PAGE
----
...intake line of an engine cooling water system. (3...may be used to cool the engine. (b) A propulsion or auxiliary diesel engine may be air cooled or...air cooled jacket water radiator when: (1) Installed...ventilation for machinery cooling is available; or...

2012-10-01

27

Swirl nozzle for a cooling system in gas turbine engines  

SciTech Connect

This patent describes an improved gas turbine engine of the type comprising an outer casing, axially spaced apart turbine wheels rotatably mounted within the casing and having radially outwardly extending blades mounted thereon. A stationary annular member includes air foil vanes positioned between each of the turbine wheels. The bladed turbine wheels and the stationary annular members define a hot gas path. An annular plenum is defined between the hot gas path and an outer wall of the stationary member and a diaphragm is depending from an inner wall of the stationary member. Air passageways through at least some of the air foil vanes for conducting cooling air from the annular plenum to the diaphragm.

Hook, R.B. Jr.; Montanye, R.D.

1987-05-19

28

Design, Fabrication, and Testing of an Auxiliary Cooling System for Jet Engines  

NASA Technical Reports Server (NTRS)

This report summarizes the technical effort of the Active Cooling for Enhanced Performance (ACEP) program sponsored by NASA. It covers the design, fabrication, and integrated systems testing of a jet engine auxiliary cooling system, or turbocooler, that significantly extends the use of conventional jet fuel as a heat sink. The turbocooler is designed to provide subcooled cooling air to the engine exhaust nozzle system or engine hot section. The turbocooler consists of three primary components: (1) a high-temperature air cycle machine driven by engine compressor discharge air, (2) a fuel/ air heat exchanger that transfers energy from the hot air to the fuel and uses a coating to mitigate fuel deposits, and (3) a high-temperature fuel injection system. The details of the turbocooler component designs and results of the integrated systems testing are documented. Industry Version-Data and information deemed subject to Limited Rights restrictions are omitted from this document.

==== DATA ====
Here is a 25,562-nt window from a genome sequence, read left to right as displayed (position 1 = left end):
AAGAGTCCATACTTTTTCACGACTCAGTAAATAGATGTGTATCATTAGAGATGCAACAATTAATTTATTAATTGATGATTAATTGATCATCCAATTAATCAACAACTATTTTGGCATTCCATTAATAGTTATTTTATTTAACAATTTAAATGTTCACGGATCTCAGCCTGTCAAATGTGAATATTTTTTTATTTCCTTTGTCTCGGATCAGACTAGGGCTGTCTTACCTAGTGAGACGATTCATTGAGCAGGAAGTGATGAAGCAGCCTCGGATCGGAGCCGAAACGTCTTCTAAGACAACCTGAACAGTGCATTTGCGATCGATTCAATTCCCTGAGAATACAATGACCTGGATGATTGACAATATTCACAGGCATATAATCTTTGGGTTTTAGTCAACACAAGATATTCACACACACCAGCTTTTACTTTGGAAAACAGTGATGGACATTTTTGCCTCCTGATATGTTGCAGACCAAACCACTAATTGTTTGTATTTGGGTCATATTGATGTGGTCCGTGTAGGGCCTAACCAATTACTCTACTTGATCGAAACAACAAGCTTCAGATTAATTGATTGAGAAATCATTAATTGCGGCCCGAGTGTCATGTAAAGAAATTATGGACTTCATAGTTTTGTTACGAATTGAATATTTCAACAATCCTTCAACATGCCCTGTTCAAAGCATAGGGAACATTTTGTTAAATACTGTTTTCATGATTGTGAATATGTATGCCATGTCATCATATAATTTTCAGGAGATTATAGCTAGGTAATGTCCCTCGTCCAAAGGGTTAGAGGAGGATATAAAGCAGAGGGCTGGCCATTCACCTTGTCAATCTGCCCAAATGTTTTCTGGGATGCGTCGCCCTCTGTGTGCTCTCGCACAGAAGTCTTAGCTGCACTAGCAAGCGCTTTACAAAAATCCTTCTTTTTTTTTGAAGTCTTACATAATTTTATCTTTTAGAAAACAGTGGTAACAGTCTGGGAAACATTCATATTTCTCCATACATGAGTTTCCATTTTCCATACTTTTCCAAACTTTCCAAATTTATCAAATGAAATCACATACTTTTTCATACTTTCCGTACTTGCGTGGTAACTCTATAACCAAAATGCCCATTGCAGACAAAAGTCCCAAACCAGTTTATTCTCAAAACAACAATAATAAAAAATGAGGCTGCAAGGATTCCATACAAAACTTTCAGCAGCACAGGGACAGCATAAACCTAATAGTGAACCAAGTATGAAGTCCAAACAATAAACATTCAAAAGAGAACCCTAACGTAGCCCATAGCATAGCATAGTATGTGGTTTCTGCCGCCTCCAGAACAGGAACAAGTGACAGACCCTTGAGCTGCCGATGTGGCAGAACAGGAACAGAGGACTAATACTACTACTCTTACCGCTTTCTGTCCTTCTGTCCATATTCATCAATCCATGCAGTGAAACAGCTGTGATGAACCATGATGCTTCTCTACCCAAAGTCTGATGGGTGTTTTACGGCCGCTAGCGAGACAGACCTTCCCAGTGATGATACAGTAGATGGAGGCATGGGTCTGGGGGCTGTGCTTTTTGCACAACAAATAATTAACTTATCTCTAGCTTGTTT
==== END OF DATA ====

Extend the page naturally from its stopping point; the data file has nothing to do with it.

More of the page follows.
Leamy, Kevin; Griffiths, Jim; Andersen, Paul; Joco, Fidel; Laski, Mark; Balser, Jeffrey (Technical Monitor)

2001-01-01

29